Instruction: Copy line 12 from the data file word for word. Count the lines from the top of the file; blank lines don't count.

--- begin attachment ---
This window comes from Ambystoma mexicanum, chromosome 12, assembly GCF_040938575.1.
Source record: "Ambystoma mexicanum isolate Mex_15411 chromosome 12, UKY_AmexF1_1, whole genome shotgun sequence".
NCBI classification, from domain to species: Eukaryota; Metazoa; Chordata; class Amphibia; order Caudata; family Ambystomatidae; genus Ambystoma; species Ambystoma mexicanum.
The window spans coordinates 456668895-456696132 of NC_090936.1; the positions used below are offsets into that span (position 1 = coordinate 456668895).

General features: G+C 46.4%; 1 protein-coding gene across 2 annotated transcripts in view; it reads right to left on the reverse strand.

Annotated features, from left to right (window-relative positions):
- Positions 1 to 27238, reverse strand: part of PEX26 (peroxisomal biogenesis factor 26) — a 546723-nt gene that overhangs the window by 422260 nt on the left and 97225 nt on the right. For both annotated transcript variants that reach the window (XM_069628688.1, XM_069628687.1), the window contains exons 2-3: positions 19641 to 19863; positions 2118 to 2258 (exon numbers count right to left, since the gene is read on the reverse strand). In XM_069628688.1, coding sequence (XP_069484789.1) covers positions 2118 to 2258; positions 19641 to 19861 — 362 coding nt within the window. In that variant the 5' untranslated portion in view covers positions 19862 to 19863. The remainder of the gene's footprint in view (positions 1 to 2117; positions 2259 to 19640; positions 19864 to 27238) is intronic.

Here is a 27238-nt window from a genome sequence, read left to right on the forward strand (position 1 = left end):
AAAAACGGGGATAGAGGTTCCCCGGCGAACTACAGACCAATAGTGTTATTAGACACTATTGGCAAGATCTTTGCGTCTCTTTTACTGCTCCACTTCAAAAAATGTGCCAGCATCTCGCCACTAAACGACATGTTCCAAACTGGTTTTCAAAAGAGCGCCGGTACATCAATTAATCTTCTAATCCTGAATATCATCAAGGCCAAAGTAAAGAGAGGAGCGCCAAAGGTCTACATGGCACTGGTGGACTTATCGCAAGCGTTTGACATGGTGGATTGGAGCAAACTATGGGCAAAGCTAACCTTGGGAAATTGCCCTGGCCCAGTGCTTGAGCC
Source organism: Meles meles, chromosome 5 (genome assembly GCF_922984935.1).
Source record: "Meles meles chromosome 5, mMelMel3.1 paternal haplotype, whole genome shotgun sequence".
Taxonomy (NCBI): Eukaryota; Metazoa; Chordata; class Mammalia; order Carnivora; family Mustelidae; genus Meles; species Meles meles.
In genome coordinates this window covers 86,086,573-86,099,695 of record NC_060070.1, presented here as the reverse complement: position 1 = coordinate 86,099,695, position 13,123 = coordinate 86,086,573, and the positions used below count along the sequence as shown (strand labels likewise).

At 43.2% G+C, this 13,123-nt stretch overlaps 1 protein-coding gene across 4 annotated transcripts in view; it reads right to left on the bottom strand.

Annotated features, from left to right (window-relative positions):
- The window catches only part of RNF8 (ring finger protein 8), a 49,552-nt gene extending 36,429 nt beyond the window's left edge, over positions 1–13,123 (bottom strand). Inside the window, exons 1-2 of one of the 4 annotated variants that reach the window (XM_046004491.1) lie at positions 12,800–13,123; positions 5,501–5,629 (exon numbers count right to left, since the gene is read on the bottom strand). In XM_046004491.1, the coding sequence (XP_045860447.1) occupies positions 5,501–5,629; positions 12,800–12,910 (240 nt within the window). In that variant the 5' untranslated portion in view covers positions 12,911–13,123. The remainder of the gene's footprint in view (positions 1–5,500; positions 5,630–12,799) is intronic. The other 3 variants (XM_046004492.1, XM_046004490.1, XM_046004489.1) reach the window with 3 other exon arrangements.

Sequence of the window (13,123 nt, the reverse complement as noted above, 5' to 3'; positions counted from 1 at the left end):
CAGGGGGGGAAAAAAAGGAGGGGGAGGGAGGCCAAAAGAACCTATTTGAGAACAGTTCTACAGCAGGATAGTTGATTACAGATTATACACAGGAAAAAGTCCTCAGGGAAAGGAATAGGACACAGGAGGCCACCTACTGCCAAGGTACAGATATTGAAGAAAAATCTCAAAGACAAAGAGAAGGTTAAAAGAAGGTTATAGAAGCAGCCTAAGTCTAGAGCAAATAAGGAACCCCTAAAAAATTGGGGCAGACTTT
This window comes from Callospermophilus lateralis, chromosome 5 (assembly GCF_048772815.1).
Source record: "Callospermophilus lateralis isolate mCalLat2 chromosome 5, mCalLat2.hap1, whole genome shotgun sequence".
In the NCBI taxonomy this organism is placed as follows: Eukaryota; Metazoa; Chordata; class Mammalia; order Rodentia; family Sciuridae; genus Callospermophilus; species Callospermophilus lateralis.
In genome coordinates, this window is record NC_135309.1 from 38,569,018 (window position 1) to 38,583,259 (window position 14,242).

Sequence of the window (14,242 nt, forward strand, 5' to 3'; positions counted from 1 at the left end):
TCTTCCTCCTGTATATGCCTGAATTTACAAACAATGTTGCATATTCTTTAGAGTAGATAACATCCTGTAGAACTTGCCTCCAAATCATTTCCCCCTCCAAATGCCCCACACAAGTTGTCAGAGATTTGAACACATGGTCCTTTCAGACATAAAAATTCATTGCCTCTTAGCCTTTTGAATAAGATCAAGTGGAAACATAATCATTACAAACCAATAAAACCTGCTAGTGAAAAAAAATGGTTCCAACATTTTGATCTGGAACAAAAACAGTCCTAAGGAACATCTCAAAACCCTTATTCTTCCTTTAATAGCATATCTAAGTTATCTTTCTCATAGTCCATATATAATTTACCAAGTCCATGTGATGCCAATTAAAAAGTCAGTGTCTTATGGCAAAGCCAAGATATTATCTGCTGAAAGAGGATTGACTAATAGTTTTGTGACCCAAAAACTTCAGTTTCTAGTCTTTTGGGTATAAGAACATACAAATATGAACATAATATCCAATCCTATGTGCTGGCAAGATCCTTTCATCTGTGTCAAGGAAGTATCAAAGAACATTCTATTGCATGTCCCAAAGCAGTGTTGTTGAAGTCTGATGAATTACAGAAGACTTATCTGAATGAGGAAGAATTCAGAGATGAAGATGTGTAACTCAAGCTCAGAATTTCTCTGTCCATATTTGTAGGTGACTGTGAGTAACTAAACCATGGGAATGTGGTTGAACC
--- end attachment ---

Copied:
Taxonomy (NCBI): Eukaryota; Metazoa; Chordata; class Mammalia; order Carnivora; family Mustelidae; genus Meles; species Meles meles.